I’ve been yammering on for a couple weeks about how good the pizza is that we’ve prepared on our grill. So today I’m sharing some pizza grilling tips and tricks I’ve learned from making a few pizzas on the grill. Seriously, you have to try this sometime this summer. The pizza is so good.
1. Preheat your pizza stone.
Using the thermometer on the grill, we preheat the grill to 400 degrees before putting the pizza on the pizza stone.
2. Cornmeal is your friend.
Cornmeal will keep the pizza from sticking to the pizza stone, plus it gives the pizza crust an extra crunch. We learned this the hard way with the first pizza we made on the grill. I used a little bit of flour on the pizza stone and the pizza stuck to the stone like crazy. (FYI, I may have used a smidge too much cornmeal when I made the barbecue chicken pizza.)
This is our very first pizza we made on the pizza stone on the grill. It stuck to the stone because I didn’t use cornmeal, and it’s misshapen because I had to fold it like a calzone, put it on the stone, unfold it, and cover it with more cheese to hide the hot mess that it was. Learn from my mistake.
3. Build your pizza on the pizza stone.
I found this to be the easiest way. Instead of trying to slide a doughy pizza on to the stone, I quickly build the pizza on the stone. Really, it shouldn’t take you very long if you have all your ingredients ready to go. I’m pretty sure the pros can build a pizza in 20 seconds.
Like my fancy schmancy GIF? And yes, I most definitely built my barbecue chicken pizza that fast. I’m giving Papa John a run for his money. Look out, Mr. Schnatter.
4. Remove the pizza from the pizza stone once it’s done cooking. . .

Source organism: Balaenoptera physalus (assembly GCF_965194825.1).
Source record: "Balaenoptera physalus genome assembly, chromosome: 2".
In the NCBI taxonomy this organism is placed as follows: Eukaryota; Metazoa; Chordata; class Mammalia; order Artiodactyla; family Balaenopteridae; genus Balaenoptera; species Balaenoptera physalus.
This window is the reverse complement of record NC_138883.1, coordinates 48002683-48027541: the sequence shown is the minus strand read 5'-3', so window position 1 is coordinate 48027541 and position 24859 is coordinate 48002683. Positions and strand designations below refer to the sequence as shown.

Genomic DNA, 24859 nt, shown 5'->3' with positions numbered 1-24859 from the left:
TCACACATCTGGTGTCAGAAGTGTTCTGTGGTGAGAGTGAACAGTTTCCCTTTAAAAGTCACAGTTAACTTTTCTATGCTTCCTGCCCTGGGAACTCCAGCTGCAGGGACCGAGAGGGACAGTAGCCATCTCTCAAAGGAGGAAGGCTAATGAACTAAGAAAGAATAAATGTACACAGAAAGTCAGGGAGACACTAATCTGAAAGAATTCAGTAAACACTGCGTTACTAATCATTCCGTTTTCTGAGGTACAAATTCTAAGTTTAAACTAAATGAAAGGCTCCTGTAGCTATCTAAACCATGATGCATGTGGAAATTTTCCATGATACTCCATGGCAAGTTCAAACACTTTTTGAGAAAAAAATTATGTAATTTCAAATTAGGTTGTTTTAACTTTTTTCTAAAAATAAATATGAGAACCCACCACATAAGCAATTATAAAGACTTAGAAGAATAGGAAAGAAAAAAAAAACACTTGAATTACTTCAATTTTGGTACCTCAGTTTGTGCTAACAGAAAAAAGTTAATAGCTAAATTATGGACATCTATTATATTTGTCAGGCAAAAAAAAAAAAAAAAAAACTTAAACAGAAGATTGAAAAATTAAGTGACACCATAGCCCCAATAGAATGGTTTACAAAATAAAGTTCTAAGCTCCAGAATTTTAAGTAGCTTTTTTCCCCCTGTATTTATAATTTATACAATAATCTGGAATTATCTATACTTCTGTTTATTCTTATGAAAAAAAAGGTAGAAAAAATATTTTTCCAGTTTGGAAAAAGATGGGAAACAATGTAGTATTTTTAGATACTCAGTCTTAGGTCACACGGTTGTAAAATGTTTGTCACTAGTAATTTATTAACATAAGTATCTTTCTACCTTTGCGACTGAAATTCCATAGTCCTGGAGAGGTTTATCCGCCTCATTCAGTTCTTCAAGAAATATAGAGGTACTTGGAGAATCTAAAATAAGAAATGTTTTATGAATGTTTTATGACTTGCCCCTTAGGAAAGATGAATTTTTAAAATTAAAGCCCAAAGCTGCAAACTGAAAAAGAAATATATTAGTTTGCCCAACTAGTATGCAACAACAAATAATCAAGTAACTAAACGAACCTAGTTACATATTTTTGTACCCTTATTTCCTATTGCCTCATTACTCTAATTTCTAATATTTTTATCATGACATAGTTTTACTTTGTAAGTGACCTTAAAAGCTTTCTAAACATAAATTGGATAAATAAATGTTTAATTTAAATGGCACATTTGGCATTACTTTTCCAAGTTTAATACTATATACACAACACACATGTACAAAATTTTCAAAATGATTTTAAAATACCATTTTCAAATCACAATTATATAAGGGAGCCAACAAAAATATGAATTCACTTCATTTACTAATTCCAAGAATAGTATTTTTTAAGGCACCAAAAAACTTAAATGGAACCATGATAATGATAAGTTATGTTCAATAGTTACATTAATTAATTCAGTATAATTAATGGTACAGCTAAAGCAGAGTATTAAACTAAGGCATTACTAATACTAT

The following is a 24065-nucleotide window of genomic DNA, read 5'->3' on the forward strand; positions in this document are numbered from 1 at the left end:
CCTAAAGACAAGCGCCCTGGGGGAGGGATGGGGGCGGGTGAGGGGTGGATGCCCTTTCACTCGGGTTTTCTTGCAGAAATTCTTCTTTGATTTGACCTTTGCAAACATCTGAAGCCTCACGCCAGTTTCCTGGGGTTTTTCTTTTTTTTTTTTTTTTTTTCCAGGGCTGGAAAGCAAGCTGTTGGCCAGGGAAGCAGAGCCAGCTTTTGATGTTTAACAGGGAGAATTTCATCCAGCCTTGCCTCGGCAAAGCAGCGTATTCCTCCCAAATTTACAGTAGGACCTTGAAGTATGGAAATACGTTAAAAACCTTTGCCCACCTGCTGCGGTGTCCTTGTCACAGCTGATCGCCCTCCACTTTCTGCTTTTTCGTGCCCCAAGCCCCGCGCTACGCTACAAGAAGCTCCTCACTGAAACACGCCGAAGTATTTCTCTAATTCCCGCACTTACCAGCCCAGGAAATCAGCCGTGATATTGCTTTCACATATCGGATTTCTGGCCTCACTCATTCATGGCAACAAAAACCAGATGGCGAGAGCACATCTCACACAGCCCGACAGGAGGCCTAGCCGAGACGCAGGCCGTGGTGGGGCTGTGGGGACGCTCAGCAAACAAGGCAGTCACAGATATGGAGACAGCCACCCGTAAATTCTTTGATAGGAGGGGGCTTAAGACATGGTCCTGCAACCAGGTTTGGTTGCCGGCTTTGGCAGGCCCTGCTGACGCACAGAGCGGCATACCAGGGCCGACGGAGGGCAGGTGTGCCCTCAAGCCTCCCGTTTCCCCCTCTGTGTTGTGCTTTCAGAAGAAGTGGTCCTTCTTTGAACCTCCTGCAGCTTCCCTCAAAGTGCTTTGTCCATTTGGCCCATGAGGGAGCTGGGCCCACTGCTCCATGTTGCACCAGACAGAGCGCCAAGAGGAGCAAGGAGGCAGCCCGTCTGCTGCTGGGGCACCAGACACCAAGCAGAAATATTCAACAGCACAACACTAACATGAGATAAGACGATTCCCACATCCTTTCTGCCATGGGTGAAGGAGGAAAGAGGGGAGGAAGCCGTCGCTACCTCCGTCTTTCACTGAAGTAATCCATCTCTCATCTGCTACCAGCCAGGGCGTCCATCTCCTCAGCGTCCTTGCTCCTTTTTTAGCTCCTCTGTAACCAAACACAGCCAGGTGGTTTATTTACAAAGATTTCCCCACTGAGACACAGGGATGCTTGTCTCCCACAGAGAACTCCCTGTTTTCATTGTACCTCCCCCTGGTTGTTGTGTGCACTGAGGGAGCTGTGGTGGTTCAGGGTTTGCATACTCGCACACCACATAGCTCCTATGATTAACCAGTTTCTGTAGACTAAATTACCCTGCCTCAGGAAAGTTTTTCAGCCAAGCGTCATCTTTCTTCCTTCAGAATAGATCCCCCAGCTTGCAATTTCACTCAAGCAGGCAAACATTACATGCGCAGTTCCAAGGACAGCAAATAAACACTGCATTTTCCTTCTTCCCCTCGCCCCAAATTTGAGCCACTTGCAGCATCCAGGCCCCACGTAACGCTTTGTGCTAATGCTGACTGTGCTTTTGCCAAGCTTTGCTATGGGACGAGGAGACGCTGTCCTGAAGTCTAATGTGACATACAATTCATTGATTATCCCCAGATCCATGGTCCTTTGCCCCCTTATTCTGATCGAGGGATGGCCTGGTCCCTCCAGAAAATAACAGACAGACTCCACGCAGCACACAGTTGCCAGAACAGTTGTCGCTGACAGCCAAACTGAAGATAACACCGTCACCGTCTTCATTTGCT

Or it will continue to cook on the hot stone/grill even though the grill is turned off. I cut the pizza with a pizza cutter and use a spatula to move it onto a baking sheet. Then I cut the rest of the pizza and plate it to be served.
5. Make sure you read the washing directions for your pizza stone.
Our pizza stone is not dishwasher safe, so we simply rinse it in the sink. We don’t even use soap because the stone will absorb the soap. Some people will say to not even get a pizza stone wet. If you’re worried about germs and food contamination, as long as you preheat the stone before using it again it should kill any bacteria.
6. Your pizza stone won’t remain pretty like it did when you got it out of the box.
Stains and discoloration are normal. It adds character.
Now, I will admit the barbecue chicken pizza featured in this post wasn’t my best pizza. It’s a delicious pizza, but we had a little bit of a technical issue when making it. It had rained a lot the day I made this pizza, which caused some water to get into our grill (even though it was covered) and make the burners act up. So the pizza got a little more toasty than what we like.
In case you’re wondering, we bought our pizza stone at Lowe’s for $20. And it gets good reviews in case you’re like me and base a lot of your purchases off other people’s reviews.
Happy pizza grilling!